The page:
Spot bison in Poland's old-growth forests
Krakow and Warsaw are among Poland's top destinations - Old World towns that offer a low-key Polish charm and an incisive view into the nation's tumultuous history over the past century. Outside of the cities, however, the nation offers surprising charms and surreal experiences. Journey to the border of Poland and Belarus and travelers will discover the last deciduous and mixed primeval forest of the European lowlands, as well as hundreds of European bison - the largest surviving herd of its kind.
A rich landscape
The Bialowieza Forest pulls in life from across the reaches of Europe. Situated on the watershed of the Baltic and Black seas, the forest offers a rich display of flora and fauna found in both Eastern and Western parts of the continent, according to the UNESCO World Heritage Site. As for animals, it is a natural crossroads for rare and interesting species. Among the woods, travelers can find boar, lynx, martens, ermines, elk, stags, wild forest horses and, most distinctly, the European bison.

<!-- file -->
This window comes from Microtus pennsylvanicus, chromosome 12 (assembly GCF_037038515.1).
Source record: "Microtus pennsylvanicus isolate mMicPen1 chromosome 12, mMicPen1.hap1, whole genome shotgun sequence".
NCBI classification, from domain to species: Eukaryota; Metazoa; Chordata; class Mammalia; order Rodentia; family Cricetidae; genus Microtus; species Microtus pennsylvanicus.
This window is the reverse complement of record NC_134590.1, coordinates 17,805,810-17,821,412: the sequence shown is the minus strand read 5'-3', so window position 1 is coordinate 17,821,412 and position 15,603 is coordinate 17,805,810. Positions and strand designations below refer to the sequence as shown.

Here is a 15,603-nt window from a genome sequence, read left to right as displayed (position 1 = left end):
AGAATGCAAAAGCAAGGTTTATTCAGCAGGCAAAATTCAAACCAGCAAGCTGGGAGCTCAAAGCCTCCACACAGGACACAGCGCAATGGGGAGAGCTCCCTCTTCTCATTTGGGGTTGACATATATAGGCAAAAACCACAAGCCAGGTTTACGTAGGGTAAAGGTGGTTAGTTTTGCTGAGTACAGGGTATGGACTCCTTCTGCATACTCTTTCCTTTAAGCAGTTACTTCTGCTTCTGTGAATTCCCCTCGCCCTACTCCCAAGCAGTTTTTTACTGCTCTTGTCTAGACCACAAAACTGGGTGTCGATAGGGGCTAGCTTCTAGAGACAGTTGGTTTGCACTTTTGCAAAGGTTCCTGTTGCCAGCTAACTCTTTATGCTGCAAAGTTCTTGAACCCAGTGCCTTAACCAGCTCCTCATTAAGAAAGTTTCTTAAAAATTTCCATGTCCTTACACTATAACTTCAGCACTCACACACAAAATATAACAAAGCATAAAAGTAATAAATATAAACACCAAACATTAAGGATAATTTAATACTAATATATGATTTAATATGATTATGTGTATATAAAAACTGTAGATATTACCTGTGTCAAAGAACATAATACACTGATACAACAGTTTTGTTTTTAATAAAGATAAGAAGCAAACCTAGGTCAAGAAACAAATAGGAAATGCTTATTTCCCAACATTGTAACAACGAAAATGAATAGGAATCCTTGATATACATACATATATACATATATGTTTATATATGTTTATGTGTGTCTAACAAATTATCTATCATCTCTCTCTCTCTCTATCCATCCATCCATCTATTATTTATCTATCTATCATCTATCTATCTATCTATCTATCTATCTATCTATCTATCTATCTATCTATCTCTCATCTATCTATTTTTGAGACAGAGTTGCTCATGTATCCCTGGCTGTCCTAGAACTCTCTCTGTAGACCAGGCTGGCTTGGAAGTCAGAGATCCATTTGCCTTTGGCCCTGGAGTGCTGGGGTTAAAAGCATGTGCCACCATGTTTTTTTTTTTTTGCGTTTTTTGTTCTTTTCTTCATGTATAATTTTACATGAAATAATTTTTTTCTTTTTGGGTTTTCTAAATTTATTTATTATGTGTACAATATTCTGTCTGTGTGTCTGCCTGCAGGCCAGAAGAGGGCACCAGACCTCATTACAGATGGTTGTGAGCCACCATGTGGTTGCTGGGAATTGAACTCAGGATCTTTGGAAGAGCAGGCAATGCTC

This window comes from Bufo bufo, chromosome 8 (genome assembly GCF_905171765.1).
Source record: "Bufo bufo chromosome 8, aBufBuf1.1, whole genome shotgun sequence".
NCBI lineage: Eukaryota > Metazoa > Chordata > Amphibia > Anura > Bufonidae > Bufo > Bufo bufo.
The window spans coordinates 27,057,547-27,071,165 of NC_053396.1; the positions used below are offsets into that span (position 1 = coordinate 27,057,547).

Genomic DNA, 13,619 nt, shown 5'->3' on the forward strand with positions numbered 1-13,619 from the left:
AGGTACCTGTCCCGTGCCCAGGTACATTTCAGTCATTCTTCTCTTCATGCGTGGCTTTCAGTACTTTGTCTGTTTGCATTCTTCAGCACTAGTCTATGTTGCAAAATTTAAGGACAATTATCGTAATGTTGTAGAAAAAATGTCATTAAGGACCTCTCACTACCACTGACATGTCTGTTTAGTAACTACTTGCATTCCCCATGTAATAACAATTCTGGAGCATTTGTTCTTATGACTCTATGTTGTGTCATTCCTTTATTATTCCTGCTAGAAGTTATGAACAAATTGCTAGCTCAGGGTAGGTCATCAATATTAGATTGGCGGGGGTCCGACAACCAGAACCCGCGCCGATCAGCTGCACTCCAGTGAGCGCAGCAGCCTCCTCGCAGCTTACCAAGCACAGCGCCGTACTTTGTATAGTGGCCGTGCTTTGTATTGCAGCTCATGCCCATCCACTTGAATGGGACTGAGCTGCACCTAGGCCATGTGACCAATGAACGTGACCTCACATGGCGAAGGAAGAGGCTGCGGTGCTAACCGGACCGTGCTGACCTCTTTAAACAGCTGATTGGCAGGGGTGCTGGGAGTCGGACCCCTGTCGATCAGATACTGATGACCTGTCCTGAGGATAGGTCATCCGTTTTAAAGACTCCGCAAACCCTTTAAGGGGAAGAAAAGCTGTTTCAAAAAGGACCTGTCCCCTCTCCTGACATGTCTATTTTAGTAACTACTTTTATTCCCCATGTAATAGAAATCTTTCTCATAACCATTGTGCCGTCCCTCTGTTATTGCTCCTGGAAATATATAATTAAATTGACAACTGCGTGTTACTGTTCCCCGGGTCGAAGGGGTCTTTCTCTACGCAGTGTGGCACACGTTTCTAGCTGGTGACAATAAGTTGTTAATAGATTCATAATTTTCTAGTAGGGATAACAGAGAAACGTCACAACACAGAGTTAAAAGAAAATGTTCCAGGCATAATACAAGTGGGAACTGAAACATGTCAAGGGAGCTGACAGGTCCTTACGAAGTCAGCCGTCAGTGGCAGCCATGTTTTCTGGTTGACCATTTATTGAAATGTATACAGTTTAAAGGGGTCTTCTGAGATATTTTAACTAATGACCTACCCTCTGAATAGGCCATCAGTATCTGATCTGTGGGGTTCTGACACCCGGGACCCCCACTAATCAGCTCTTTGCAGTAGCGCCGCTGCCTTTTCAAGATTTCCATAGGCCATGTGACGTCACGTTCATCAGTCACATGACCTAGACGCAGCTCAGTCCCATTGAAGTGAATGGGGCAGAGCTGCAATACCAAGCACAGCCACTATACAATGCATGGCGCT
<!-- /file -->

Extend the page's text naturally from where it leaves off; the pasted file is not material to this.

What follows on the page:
The bison have become a symbol of the park, having been reintroduced in 1929 and expanding to become the largest free-living population, according to the park's official website. While it has been nearly a hundred years since their reinstatement - as well as the area's establishment as a national park - their time in their new home has been relatively short, considering the age of the forest. According to UNESCO, the forest is the only remaining case example of Europe's original forests, dating back to 8,000 B.C. Almost 90 percent of the park is covered with old growth of broadleaved and conifer woods.
There are now approximately 500 bison in Bialowieza, according to the park, and trying to spot them has become a hallmark of a visit. Frommer's even listed bison-watching as one of its favorite experiences in Poland. While travelers are safe to travel through the park, the sight of a bison can as intimidating as it is enchanting. Adult bulls can weigh anywhere from 1,000 pounds to more than 2,000 pounds, and they can also tower over humans at a height above 6 feet.
They resemble other bulls from around the world with characteristically rounded horns, thick necks and muscular front haunches. However, they have also adapted to their climate with thick dark brown hair that helps camouflage them as well as keep them warm. Come winter, travelers may be privy to a snow-dusted bison roaming silently through the pristine forest.